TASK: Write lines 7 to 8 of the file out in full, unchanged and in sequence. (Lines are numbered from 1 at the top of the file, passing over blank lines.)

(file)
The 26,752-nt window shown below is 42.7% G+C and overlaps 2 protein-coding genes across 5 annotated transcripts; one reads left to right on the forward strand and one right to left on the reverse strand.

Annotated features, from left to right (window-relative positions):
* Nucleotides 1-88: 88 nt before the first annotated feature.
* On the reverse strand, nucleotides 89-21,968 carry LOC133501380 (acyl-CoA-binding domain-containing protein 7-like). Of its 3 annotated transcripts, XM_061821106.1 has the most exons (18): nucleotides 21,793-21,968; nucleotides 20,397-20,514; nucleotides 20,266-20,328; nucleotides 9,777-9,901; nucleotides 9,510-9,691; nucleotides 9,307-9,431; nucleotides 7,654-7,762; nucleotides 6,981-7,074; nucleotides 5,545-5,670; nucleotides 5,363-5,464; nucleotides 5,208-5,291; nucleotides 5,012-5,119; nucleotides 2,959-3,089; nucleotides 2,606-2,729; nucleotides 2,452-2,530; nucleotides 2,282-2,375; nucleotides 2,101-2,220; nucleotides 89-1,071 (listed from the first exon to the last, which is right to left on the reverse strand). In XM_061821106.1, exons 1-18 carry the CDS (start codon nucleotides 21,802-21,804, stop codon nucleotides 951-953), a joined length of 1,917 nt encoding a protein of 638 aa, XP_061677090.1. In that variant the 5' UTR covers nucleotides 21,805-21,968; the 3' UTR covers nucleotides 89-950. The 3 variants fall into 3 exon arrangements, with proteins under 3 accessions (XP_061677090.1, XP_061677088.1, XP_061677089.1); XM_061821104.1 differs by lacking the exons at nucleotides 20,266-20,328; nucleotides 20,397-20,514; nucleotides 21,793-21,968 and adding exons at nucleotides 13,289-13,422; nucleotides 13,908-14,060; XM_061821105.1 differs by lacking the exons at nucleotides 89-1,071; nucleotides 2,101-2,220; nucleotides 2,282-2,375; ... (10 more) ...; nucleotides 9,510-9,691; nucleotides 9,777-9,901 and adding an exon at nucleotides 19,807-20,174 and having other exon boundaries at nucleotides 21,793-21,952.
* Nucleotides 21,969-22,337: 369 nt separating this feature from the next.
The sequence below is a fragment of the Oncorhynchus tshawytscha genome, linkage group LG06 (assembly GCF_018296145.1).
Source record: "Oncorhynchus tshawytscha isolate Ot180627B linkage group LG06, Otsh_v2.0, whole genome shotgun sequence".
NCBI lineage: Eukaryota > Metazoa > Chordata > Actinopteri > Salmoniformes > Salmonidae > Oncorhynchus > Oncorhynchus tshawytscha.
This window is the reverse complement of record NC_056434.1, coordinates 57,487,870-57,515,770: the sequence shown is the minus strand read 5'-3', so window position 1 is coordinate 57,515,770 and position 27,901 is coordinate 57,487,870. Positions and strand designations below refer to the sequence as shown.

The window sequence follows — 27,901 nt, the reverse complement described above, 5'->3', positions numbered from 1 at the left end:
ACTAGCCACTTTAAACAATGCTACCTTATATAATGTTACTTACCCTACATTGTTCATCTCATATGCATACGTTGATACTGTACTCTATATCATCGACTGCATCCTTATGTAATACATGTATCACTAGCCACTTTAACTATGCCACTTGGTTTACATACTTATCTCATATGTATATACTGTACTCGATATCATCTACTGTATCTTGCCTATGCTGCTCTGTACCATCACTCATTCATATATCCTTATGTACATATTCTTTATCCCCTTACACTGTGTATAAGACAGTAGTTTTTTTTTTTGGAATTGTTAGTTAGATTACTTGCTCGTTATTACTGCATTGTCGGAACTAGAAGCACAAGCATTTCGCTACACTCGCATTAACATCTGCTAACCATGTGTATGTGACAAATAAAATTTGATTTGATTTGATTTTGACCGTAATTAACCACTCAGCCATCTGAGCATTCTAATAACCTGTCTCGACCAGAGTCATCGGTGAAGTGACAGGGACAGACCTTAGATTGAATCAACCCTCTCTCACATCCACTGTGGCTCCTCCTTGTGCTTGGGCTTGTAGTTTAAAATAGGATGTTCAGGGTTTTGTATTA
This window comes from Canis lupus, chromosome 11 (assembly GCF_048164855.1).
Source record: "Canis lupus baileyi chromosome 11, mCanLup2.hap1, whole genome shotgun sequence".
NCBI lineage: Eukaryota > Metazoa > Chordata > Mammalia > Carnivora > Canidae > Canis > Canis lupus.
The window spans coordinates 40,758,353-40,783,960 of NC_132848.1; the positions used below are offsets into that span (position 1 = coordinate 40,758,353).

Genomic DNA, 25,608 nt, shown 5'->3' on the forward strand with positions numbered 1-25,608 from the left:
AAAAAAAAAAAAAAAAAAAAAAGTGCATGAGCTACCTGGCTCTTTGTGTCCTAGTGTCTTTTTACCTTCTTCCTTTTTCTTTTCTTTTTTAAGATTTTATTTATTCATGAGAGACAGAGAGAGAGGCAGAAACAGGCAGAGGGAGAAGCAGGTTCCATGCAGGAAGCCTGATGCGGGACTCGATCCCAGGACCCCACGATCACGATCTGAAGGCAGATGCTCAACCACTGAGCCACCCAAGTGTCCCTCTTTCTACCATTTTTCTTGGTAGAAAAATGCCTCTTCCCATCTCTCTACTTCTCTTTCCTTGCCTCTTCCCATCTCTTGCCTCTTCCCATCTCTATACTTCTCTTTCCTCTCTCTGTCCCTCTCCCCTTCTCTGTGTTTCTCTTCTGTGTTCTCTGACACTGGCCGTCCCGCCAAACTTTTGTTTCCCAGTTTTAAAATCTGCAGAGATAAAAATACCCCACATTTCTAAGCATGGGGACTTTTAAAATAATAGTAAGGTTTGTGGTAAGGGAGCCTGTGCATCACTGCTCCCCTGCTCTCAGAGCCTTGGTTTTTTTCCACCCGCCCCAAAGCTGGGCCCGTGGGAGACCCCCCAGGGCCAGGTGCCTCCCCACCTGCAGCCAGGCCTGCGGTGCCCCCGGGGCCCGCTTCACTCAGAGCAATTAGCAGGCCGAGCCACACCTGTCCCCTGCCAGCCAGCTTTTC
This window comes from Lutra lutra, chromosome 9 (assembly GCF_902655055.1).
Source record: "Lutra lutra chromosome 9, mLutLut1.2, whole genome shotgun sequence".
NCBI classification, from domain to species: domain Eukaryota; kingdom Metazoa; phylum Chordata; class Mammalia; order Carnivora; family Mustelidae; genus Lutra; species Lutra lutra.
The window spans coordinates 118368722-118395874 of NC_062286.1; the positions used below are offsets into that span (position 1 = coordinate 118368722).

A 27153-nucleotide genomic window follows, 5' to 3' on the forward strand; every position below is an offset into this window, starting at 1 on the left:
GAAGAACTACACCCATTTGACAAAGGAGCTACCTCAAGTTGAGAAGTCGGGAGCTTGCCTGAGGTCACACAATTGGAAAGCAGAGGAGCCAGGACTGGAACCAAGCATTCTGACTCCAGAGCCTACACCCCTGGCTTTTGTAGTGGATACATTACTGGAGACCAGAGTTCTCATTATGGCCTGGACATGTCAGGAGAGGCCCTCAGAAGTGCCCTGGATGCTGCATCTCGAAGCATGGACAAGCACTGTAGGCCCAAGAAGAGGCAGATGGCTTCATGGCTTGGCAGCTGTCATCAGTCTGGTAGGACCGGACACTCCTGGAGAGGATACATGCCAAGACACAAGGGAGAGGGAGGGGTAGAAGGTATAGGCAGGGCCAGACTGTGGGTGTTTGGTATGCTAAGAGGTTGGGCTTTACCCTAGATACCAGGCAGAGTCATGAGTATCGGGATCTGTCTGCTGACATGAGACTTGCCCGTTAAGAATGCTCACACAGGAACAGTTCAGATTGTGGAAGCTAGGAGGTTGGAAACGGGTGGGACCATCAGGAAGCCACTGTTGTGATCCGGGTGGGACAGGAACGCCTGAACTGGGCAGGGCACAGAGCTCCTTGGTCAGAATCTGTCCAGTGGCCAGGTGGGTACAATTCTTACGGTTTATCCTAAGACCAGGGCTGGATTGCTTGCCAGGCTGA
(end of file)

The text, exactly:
Source record: "Oncorhynchus tshawytscha isolate Ot180627B linkage group LG06, Otsh_v2.0, whole genome shotgun sequence".
NCBI lineage: Eukaryota > Metazoa > Chordata > Actinopteri > Salmoniformes > Salmonidae > Oncorhynchus > Oncorhynchus tshawytscha.